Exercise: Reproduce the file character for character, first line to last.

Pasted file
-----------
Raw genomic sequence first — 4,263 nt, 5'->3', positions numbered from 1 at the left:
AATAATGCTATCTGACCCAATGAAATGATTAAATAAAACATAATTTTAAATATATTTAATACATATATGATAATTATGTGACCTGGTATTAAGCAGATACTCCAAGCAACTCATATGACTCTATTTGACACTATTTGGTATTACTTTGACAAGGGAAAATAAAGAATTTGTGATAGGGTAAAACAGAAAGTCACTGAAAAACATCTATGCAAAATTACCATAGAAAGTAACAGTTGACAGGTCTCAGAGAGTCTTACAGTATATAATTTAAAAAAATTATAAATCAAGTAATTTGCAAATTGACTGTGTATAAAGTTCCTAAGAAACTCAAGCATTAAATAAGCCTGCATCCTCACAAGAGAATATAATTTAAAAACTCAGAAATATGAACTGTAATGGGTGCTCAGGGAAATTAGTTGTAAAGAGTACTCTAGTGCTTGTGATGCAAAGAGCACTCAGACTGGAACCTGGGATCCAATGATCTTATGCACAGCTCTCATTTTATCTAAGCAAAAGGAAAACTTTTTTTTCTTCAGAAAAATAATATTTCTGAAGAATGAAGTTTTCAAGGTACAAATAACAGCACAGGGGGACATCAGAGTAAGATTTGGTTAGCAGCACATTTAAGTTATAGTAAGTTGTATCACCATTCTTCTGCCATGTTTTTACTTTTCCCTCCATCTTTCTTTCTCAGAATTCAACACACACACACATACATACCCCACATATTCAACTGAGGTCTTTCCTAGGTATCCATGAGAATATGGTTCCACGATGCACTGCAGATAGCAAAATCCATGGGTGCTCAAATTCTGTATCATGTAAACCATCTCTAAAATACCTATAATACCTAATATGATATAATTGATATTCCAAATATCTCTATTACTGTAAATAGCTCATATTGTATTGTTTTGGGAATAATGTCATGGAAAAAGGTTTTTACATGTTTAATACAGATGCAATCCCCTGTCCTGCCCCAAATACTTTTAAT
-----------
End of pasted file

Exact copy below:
Raw genomic sequence first — 4,263 nt, 5'->3', positions numbered from 1 at the left:
AATAATGCTATCTGACCCAATGAAATGATTAAATAAAACATAATTTTAAATATATTTAATACATATATGATAATTATGTGACCTGGTATTAAGCAGATACTCCAAGCAACTCATATGACTCTATTTGACACTATTTGGTATTACTTTGACAAGGGAAAATAAAGAATTTGTGATAGGGTAAAACAGAAAGTCACTGAAAAACATCTATGCAAAATTACCATAGAAAGTAACAGTTGACAGGTCTCAGAGAGTCTTACAGTATATAATTTAAAAAAATTATAAATCAAGTAATTTGCAAATTGACTGTGTATAAAGTTCCTAAGAAACTCAAGCATTAAATAAGCCTGCATCCTCACAAGAGAATATAATTTAAAAACTCAGAAATATGAACTGTAATGGGTGCTCAGGGAAATTAGTTGTAAAGAGTACTCTAGTGCTTGTGATGCAAAGAGCACTCAGACTGGAACCTGGGATCCAATGATCTTATGCACAGCTCTCATTTTATCTAAGCAAAAGGAAAACTTTTTTTTCTTCAGAAAAATAATATTTCTGAAGAATGAAGTTTTCAAGGTACAAATAACAGCACAGGGGGACATCAGAGTAAGATTTGGTTAGCAGCACATTTAAGTTATAGTAAGTTGTATCACCATTCTTCTGCCATGTTTTTACTTTTCCCTCCATCTTTCTTTCTCAGAATTCAACACACACACACATACATACCCCACATATTCAACTGAGGTCTTTCCTAGGTATCCATGAGAATATGGTTCCACGATGCACTGCAGATAGCAAAATCCATGGGTGCTCAAATTCTGTATCATGTAAACCATCTCTAAAATACCTATAATACCTAATATGATATAATTGATATTCCAAATATCTCTATTACTGTAAATAGCTCATATTGTATTGTTTTGGGAATAATGTCATGGAAAAAGGTTTTTACATGTTTAATACAGATGCAATCCCCTGTCCTGCCCCAAATACTTTTAAT